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Investors Should Pay More Attention to Their Spending

By Rita Raagas De Ramos November 2, 2018

This is part five of a six-part series probing the concerns of American investors, as expressed to top financial advisors.

Terri Munro, Atlanta-based wealth advisor at BT Wealth Management, says retirement, Social Security and capital markets preoccupy her clients when they think about financial security.

Retirement is typically foremost in the minds of her clients as they age, their children get older and they think about what they want their next phase to look like, Munro says. And Social Security is considered an essential part of the cash flow of seniors, while capital markets can be intimidating to many investors.

But Munro believes investors should reflect more on their spending.

“Few clients have an accurate vision of what they spend to run their lives. Most underestimate, and unless that assumption is challenged and verified, 'back of the napkin' retirement projections can paint too rosy a picture,” she says.

Munro also believes investors should deal with the prospect of their death and what they want done with regard to their finances upon their death.

“Most clients do not want to think about death and dying, and as a result, estate planning can be little to none. Not only is it an operational nightmare for your survivors, but there are often opportunities to save substantially on taxes or to provide a charitable legacy,” she says. “These conversations do not have to be sad. Once we overcome the natural hesitation, clients have great peace knowing that they are planning to take care of loved ones after death.”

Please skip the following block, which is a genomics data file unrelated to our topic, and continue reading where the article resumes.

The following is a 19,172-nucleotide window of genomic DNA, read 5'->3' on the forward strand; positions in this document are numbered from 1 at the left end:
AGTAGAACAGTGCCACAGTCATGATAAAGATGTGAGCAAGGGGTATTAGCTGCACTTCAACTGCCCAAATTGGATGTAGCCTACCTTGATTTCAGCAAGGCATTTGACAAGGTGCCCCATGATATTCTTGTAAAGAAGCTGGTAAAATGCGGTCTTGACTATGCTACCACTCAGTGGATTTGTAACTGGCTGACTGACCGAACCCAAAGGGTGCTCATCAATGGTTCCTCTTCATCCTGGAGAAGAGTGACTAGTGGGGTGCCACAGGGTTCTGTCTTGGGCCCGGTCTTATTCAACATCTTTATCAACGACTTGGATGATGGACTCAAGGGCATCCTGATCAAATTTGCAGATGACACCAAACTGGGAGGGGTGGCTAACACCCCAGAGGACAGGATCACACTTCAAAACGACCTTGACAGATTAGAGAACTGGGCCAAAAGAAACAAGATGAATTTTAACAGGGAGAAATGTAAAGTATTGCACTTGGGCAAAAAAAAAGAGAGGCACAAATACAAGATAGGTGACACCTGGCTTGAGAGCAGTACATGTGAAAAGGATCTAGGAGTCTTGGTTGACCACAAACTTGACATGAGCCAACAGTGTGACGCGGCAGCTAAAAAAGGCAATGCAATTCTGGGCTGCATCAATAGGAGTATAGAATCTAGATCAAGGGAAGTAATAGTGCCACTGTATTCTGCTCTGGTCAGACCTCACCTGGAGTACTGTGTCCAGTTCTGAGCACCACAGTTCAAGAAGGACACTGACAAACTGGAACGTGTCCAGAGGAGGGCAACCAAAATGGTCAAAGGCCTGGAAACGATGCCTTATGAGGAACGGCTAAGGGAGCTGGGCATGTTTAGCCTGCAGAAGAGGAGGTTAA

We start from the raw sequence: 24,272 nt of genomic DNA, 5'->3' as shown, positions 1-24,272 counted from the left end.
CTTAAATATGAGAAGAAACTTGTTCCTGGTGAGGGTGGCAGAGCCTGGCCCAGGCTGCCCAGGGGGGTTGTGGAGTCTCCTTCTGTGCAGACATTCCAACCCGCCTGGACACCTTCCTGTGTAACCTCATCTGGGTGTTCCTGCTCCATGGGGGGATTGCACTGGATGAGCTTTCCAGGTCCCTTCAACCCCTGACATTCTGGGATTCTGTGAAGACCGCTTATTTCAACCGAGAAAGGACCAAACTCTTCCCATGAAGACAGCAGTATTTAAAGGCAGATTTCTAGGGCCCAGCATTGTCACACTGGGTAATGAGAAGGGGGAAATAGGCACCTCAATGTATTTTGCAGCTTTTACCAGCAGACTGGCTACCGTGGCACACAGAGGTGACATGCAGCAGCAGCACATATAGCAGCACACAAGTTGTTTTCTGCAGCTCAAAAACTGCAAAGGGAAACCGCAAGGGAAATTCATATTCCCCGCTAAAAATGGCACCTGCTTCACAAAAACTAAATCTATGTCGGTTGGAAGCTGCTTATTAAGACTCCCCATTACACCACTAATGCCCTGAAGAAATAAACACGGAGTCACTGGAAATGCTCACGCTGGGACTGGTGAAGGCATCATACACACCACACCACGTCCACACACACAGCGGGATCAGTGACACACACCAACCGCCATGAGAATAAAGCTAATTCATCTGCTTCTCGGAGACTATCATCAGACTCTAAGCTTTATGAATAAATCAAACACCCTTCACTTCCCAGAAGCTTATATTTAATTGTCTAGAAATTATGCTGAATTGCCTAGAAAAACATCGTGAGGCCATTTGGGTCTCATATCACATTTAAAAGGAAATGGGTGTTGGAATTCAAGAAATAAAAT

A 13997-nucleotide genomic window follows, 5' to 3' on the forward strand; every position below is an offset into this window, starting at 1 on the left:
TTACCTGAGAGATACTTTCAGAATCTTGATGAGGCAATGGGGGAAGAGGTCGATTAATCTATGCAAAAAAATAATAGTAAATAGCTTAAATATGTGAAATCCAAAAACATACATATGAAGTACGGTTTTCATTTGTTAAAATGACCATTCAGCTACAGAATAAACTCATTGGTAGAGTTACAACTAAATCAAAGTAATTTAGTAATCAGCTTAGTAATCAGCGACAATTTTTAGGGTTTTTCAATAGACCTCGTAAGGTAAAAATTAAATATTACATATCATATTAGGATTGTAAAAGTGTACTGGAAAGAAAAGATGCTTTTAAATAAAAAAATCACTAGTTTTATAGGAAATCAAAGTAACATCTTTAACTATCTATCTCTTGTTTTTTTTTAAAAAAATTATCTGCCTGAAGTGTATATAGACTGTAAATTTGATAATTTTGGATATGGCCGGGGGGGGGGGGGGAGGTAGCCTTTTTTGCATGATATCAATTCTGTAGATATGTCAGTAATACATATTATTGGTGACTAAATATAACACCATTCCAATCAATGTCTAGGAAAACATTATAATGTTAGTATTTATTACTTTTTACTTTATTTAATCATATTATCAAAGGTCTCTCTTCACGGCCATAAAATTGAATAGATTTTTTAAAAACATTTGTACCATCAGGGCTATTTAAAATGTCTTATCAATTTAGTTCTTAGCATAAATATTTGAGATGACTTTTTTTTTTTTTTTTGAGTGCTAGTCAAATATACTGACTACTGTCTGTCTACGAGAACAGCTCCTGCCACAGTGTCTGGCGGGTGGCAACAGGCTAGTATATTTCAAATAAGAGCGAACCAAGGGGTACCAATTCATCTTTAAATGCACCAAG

Terri Munro

Here are the top three financial security-related questions Munro is asked by her clients, and how she answers them:

#1 Can I retire?

“The answer is always, "It depends." We explore what their financial realities would look like in different scenarios. There are a multitude of different factors that affect the answer: spending and savings amounts; properties to maintain, acquire, or sell; and other mid-term goals, such as supporting children and grandchildren through college or weddings. I always say that you can retire, but we need to determine the quality of that retirement lifestyle to see if you are saving and investing enough now. Time has an uncanny way of magnifying the effects of our behavior today.

Retirement projections are a way to tap into the expertise of a planner to see any stumbling blocks that you may not anticipate before they become larger problems. With regular planning updates, an experienced advisor can get you on the right path to achieve your financial life goals.”

#2 Is Social Security viable for me?

“Probably so. Although for my younger clients, I will model retirement without that safety net, the majority of clients approaching retirement should get some type of benefit from Social Security. Politically, this is a symbolic benefit that would be hard to walk back. I also use conservative estimates for the cost of living adjustment amount to be cautious.”

#3 Are the markets too high or about to crash?

“No one knows for sure. That’s why we have a diversified portfolio that will help weather volatility that comes in the market.”

Munro has been an advisor since 2003. BT Wealth Management, a completely fee-based RIA, says it has around $790 million in client assets and more than $100,000 in non-discretionary consulting assets.

Read Ric Edelman’s interview here, Ken Fisher’s here, Nick Strain’s here and Michael Weissman’s here.